Recurrent Clostridium difficile infection: causality and therapeutic approaches.
Int J Antimicrob Agents. 2009 Mar;33 Suppl 1:S33-6
Authors: Johnson S
Recurrent diarrhoea after successful treatment of the primary episode is a common complication of Clostridium difficile infection (CDI) and may be increasing in frequency. Evidence suggests that persistent alterations in the indigenous bowel flora and failure to mount an effective antibody response to C. difficile toxins are the main mechanisms whereby recurrent CDIs occur. Treatment of the first recurrence with the same agent used for the treatment of the primary episode is reasonable, but a different approach is needed for patients with multiple CDI recurrences. Prolonged, repeated courses of metronidazole are discouraged, but a practical first option in these patients is to use tapered-dose oral vancomycin followed by a pulsed-dose regimen. Other potential options include probiotic approaches, restoration of the normal flora, immunological approaches, toxin-binding approaches, and serial therapy with vancomycin followed by rifaximin. Randomised studies including a sufficient numbers of patients have not yet been conducted for the treatment of recurrent CDI and are needed to help guide the formulation of effective recommendations.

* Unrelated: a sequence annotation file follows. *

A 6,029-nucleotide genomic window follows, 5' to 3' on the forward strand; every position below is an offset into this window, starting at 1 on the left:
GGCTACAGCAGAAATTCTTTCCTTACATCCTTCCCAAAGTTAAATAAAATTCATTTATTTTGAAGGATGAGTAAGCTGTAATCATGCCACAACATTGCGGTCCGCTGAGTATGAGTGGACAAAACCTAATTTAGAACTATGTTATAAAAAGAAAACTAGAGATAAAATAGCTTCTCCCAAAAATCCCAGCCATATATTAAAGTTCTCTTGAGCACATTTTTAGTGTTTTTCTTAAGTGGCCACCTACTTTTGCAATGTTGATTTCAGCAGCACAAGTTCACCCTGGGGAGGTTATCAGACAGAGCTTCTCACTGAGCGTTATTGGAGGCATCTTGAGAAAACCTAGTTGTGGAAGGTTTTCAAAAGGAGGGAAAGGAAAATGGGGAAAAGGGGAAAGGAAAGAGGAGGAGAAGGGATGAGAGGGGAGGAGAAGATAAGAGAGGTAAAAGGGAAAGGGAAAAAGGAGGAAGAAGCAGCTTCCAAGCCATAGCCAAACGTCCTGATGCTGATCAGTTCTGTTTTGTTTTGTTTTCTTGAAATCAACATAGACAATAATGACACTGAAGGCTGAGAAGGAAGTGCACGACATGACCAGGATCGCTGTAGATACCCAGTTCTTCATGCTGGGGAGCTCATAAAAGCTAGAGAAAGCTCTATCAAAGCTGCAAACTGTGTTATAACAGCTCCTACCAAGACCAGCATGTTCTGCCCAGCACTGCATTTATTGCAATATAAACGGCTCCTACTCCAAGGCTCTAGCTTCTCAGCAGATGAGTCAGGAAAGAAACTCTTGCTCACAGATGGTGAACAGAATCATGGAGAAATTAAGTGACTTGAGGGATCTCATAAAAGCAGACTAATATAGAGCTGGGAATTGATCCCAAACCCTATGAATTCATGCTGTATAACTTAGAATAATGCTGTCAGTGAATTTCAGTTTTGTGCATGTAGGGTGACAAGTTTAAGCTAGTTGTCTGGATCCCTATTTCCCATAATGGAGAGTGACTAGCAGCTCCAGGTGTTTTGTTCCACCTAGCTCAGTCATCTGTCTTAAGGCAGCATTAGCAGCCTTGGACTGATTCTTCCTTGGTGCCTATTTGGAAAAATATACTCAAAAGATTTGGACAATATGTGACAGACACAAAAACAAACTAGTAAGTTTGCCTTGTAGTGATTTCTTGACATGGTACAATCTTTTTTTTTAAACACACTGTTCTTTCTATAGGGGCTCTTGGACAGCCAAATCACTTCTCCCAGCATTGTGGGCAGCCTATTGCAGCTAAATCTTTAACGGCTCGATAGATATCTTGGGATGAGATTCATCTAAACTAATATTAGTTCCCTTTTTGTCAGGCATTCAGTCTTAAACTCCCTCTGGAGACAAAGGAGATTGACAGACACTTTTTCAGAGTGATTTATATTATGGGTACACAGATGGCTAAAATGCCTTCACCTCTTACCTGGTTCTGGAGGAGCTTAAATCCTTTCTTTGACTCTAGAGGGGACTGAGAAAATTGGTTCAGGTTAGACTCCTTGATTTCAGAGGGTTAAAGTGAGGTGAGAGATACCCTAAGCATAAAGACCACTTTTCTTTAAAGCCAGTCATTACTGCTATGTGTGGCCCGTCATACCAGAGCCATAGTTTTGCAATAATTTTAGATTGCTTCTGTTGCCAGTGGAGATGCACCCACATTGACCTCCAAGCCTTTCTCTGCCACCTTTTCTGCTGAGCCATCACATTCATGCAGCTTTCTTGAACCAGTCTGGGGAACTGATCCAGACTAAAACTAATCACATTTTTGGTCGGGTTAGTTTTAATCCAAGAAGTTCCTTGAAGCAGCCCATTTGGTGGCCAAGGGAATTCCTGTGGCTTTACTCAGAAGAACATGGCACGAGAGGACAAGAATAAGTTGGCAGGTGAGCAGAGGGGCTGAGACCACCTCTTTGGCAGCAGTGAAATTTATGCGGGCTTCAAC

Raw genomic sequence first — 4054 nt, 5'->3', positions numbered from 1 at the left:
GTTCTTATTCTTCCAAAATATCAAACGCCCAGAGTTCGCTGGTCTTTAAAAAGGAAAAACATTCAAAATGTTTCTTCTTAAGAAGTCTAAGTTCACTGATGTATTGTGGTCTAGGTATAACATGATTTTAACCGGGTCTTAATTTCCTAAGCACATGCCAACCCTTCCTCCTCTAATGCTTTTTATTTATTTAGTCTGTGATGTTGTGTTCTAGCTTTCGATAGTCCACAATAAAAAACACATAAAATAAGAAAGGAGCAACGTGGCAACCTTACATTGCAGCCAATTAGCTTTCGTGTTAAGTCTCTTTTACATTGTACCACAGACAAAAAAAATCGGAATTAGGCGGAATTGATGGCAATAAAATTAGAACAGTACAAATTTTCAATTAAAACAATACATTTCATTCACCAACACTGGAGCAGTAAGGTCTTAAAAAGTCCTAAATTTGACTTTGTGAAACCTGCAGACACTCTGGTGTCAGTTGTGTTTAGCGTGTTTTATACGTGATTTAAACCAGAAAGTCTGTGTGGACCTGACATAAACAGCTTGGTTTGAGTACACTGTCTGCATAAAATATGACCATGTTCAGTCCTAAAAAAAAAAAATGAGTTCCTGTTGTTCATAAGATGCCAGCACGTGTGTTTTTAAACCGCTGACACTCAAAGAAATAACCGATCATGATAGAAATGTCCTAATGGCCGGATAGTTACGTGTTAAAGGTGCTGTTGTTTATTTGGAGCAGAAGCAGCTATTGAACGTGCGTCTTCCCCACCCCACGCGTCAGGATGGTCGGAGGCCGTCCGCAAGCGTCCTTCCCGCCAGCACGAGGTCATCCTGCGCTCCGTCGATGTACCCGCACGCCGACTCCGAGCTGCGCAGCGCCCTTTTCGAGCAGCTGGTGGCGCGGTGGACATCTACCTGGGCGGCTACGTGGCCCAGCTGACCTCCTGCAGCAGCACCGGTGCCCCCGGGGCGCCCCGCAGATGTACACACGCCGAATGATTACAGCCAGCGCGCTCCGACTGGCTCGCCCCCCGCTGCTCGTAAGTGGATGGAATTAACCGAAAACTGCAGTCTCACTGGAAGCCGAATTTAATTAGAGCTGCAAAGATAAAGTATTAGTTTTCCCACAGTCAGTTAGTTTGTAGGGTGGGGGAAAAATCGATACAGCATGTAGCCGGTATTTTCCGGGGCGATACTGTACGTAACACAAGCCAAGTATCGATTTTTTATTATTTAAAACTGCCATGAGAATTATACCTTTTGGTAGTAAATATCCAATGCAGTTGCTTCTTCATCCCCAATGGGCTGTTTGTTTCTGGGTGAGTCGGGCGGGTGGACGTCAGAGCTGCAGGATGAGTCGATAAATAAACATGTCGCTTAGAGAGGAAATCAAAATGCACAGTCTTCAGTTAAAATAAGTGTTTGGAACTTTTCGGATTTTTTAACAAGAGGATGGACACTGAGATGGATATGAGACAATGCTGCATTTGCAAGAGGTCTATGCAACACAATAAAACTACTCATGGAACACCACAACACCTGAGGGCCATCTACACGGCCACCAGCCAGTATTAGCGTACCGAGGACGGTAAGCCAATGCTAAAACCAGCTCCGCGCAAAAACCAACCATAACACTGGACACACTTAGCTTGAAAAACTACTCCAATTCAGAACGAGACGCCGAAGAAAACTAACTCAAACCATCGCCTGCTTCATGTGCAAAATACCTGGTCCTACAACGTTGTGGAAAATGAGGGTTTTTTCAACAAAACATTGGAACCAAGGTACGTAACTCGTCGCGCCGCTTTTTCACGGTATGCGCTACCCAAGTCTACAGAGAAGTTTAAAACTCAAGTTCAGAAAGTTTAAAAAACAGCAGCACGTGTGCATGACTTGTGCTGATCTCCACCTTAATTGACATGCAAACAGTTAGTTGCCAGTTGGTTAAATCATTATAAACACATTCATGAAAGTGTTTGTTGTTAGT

PMID: 19303567 [PubMed - indexed for MEDLINE]